On this one, I disagree with allmymarbles completely.
First, no one can tell you if you have ADD or ADHD with certainty based on what you have described. Not even a psychiatrist specializing in ADHD would make that assessment based on a paragraph of information. To make that kind of an observation is based on personal bias - simply because there is not enough information given to make a definitive statement.
So now I will go with my own personal biases based on a lot of years working with kids with ADHD/ADD. Remember that this is my opinion.
Your examples are very consistent with ADD. You can check this link on Medhelp -
for symptoms or just google it.
Another source which I think that you will find very interesting is this Utube video by a young lady with ADD in which she describes her situation and symptoms.
Personally, I have found that frustration was a key factor in helping to identify a person with ADD. Essentially, they were always intelligent, but not performing at the level they expected to. Many times they had outstanding standardized test results in elementary school in the lower grades, but the scores began to drop as the subject matter and length of tests increased. As school got harder, they had to study more and more. In short they were putting in many more hours than their fellow students and not seeing the results. Many times they would take a test - knowing the information- and when they got it back found out that they had made many simple mistakes because they lost concentration. Worst of all, they would have friends who were getting better grades and they knew that they were smarter and studied harder then their friends.
I could go on and on, but each and every example that you have mentioned I have seen in kids with ADD. In a way its sad - If you were the hyperactive little boy, you probably would have been identified in the first grade. But because you had the intelligence and the desire to try and overcome your problems (and also girls get overlooked a lot), it was not noticed. There are a lot of adults in this world who tried going through high school and college with undiagnosed ADD and are now paying a huge mental price. Its no joking matter to them. Which is why I don't think that it should be lightly dismissed as a "puberty" trait. Why anyone would want to condemn you to these problems without seeking a more informed guidance is beyond me!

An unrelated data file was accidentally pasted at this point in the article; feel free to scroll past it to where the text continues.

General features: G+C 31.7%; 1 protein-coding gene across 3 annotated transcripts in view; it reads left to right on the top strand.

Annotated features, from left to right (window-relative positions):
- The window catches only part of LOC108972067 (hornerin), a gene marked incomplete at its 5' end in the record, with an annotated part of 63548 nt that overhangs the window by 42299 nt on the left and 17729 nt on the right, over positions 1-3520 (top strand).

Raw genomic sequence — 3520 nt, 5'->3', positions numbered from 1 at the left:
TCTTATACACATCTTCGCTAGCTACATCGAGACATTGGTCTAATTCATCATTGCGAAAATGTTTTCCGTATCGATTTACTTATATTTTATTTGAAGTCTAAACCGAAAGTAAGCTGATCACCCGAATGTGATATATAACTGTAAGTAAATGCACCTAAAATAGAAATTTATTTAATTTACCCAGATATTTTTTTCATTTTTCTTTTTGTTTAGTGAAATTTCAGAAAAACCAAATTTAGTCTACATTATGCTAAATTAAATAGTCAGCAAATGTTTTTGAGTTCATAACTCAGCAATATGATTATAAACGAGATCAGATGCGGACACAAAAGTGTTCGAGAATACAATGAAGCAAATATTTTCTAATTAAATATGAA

If you really do have ADD, it is super important to find out. In the first place, medication does not have to be used. But if you know what you have got, then its a heck of a lot easier to deal with it. There are better study techniques that can be employed. If you are diagnosed you would qualify for a 504 special education plan that would give you more time on tests. It would also explain to teachers why you might "zone out" in class. It can even give you more time on SAT's etc.
Once you have looked at all the information (and I have got a feeling that you have been doing some research or you wouldn't have come to this site), you need to figure out whats next. One thing that may help is the book, "The ADD/ ADHD Answer book," by Susan Ashley. You might want to share it with your parents.
I would definitely talk with your highschool counselor and seek their help in ways to approach your parents. I would think that your parents would like to know that you are not lazy, but actually have a condition that can be dealt with and would explain what has been going on.
Of course, all of this is based on my opinion that you exhibit many of the characteristics that I have seen in my own students and have read posts about on this site for the last 3.5 years. I could be wrong, but then you would also have a better feeling for what is going on and how to deal with it. Good luck - and if you have any other questions, please post.